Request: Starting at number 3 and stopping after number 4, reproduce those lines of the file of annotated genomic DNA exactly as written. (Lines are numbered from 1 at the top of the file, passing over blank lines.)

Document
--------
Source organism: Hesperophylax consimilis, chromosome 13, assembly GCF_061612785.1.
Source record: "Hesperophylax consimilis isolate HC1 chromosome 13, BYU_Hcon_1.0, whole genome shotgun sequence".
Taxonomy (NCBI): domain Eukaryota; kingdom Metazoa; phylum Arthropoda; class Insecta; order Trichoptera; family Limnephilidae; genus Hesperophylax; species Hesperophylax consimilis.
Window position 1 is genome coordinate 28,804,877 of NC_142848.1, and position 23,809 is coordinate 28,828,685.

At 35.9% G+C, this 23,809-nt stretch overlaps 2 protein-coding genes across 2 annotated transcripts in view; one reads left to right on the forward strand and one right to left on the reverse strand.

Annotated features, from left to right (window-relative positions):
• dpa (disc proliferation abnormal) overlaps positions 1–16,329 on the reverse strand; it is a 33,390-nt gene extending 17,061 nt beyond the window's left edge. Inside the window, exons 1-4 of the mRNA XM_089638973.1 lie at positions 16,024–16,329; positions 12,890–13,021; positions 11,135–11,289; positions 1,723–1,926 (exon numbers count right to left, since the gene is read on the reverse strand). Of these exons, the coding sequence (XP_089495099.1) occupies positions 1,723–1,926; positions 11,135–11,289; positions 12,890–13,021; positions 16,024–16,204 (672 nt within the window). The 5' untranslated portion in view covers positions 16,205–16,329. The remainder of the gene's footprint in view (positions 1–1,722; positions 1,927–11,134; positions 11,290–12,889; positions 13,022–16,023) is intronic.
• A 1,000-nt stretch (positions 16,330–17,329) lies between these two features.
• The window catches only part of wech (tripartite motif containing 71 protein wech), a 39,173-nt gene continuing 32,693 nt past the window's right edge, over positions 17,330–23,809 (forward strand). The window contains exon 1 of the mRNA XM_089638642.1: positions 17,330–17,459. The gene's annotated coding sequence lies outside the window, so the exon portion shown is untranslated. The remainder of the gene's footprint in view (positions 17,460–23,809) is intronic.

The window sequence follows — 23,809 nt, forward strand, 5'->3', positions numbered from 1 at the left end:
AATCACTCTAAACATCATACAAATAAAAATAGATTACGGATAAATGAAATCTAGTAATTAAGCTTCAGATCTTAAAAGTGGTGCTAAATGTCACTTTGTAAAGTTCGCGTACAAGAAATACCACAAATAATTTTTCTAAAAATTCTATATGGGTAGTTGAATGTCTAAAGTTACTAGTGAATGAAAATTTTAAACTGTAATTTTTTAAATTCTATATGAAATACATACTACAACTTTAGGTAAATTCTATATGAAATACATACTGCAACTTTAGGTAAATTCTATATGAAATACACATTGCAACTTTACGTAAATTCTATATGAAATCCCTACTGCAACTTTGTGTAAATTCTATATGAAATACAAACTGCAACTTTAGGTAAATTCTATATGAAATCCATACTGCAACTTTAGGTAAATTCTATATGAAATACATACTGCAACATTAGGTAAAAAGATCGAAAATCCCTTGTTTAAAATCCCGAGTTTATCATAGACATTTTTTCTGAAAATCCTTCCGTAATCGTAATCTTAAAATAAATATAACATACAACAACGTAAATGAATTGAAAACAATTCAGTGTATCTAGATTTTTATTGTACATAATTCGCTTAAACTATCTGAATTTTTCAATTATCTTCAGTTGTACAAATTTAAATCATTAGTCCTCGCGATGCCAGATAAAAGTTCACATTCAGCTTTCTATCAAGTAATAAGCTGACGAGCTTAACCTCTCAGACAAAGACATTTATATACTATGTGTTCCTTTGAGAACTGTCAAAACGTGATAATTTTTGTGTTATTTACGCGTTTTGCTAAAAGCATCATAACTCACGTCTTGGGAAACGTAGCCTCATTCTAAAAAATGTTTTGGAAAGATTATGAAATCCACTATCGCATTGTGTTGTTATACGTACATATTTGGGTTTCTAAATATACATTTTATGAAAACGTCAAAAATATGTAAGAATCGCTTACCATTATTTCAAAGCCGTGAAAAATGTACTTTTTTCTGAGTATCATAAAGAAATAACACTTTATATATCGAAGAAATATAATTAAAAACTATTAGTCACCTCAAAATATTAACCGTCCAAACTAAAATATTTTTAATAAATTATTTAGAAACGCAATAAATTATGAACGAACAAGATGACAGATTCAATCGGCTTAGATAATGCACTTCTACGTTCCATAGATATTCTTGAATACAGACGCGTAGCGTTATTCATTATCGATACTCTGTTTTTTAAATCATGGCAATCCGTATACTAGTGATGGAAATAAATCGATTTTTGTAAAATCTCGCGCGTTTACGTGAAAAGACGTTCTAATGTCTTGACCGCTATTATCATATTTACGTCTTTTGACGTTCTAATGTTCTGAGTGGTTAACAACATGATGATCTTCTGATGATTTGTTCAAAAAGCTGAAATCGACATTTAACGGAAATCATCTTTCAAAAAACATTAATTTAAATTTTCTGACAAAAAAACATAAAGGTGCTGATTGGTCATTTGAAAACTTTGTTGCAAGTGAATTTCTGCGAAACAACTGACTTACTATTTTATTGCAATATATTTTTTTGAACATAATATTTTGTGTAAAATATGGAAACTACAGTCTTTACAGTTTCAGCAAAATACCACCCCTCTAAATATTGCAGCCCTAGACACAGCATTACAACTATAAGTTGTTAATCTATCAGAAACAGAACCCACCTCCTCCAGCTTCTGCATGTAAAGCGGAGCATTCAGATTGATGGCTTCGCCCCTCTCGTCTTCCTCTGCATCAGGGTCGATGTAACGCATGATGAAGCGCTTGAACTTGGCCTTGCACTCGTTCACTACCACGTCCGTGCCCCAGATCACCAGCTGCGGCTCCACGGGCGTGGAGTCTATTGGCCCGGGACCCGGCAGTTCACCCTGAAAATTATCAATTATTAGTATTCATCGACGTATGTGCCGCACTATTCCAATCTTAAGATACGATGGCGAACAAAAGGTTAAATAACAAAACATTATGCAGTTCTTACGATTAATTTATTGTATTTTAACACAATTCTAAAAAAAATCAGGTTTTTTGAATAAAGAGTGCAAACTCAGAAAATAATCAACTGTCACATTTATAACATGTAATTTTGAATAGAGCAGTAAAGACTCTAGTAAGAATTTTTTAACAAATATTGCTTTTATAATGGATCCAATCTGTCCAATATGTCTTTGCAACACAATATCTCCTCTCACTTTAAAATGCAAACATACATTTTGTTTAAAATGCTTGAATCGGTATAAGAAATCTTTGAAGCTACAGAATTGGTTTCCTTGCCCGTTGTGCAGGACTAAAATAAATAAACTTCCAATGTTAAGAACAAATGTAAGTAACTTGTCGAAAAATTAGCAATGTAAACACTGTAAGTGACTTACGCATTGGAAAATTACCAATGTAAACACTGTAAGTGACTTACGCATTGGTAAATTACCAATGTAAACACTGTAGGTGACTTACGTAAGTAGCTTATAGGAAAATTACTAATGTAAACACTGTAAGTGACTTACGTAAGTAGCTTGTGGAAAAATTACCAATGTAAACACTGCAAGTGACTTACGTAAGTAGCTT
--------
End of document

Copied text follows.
Taxonomy (NCBI): domain Eukaryota; kingdom Metazoa; phylum Arthropoda; class Insecta; order Trichoptera; family Limnephilidae; genus Hesperophylax; species Hesperophylax consimilis.
Window position 1 is genome coordinate 28,804,877 of NC_142848.1, and position 23,809 is coordinate 28,828,685.